Last October, the Chinese regulatory crackdown embarked on a new journey when the Ant Group’s (Alibaba’s offshoot) initial public offering (IPO) was abruptly canceled due to a regulatory change implemented at the last minute—resulting in heavy losses for pre-IPO investors. Then, more news headlines came in when the ridesharing company Didi’s apps were removed from mobile app stores due to a cybersecurity review. The final straw came in the form of a crackdown on private education firms, with regulators asking them to be converted to non-profit and limiting their scope of business. There's no question the opaque and forceful regulations will hit investor sentiment for Chinese stocks, leading to the depressed valuation of currently listed firms.
In the past, Chinese state-owned entities (SOEs) were the companies international investors avoided due to the heavy hand of the government. With a whiff of a regulatory change, privately owned entities may now seem like the new SOEs.
The real reason for the tutoring firm crackdown is that policymakers in China are in a difficult situation with the country’s dire population dynamics. According to the latest census data, the country’s fertility rate dropped to 1.3 children per woman, well below the 2.1 ratio needed to keep the population at constant levels. The problem is so severe that the fertility rate already is close to Japan’s or Italy’s level, where the shrinking population problem is much more visible. The drop in fertility rate is mainly connected to the one-child policy introduced in the 1970s. Still, another important reason is the cost of education and how competitive it became with wealthy upper and middle class families pouring money into tutoring to gain an edge in highly competitive middle school and university entrance examinations. Something needed to be done quickly. The tutoring industry was an excellent starting point from a long-term policy-making angle but had a disastrous outcome for investors, especially overseas investors. These firms have public listings only in the U.S.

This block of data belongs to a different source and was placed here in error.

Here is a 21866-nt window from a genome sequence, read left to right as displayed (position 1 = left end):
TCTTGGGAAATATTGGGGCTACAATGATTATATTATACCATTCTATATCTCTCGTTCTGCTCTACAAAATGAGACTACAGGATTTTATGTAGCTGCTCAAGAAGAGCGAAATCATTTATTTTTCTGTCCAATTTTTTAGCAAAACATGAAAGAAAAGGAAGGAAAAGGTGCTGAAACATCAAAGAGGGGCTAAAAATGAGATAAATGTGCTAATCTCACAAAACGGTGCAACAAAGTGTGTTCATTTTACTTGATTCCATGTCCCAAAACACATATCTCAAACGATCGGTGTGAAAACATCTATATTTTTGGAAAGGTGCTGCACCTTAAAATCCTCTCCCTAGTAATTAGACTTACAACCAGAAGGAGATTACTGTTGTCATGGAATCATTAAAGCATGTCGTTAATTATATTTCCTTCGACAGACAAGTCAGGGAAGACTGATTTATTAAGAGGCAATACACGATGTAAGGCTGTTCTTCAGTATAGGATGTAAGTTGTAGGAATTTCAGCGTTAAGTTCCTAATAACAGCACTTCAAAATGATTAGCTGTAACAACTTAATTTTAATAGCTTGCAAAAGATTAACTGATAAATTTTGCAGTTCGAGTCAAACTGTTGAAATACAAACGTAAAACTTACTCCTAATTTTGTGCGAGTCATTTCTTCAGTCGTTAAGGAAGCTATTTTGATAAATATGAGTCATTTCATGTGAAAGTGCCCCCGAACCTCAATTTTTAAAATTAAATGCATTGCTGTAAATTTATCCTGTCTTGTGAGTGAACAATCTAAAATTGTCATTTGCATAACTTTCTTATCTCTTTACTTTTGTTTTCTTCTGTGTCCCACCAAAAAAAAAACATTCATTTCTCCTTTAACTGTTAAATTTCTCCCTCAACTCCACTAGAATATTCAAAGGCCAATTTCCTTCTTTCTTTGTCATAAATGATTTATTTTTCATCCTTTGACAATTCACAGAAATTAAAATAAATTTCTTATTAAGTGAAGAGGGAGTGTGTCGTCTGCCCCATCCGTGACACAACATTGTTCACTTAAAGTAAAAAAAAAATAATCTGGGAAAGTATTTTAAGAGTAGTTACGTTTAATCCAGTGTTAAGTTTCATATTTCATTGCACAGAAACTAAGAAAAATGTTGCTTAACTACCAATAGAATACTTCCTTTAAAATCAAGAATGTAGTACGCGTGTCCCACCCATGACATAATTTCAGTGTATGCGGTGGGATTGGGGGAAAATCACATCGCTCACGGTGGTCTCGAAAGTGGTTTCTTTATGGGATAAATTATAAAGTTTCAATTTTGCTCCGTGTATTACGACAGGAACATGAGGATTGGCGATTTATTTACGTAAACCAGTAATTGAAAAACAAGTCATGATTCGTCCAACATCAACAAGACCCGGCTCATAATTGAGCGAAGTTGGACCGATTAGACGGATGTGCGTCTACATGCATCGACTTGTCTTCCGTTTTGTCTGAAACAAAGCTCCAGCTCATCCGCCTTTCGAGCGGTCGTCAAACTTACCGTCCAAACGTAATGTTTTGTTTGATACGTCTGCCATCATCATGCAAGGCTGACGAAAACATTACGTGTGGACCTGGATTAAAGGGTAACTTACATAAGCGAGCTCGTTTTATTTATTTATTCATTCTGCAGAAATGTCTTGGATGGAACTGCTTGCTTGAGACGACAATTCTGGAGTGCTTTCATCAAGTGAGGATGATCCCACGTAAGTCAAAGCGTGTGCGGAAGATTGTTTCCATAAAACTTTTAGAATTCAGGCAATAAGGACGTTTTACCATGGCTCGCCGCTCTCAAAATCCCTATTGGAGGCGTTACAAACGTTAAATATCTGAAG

The recent regulatory moves also resurfaced the earlier questions for variable interest entities. These offshore vehicles are used to allow foreign investors to invest in Chinese companies like Alibaba, Meituan, and Baidu. The Chinese government is signaling that changes for these structures may come as well. The current arrangements will probably stay in place, but any future ones could be in jeopardy.
Regardless of the new rulings, spooked foreign investors are asking the right questions that should have been asked many years ago, such as; “Who really owns a Chinese company, a private entity or the state?” In short, regulatory risk has become one of the most critical factors for any Chinese company, state-owned or not. Unfortunately, this risk is unpredictable and probably impossible to mitigate or navigate through. While some of these pullbacks may create longer-term opportunities, we continue to recommend underweight positioning in Emerging Market equities where Chinese names dominate the index until the fog clears.
To read the publication in its entirety, including our comprehensive view on what this means for global investors and consumers, please select the "Download PDF" button, below.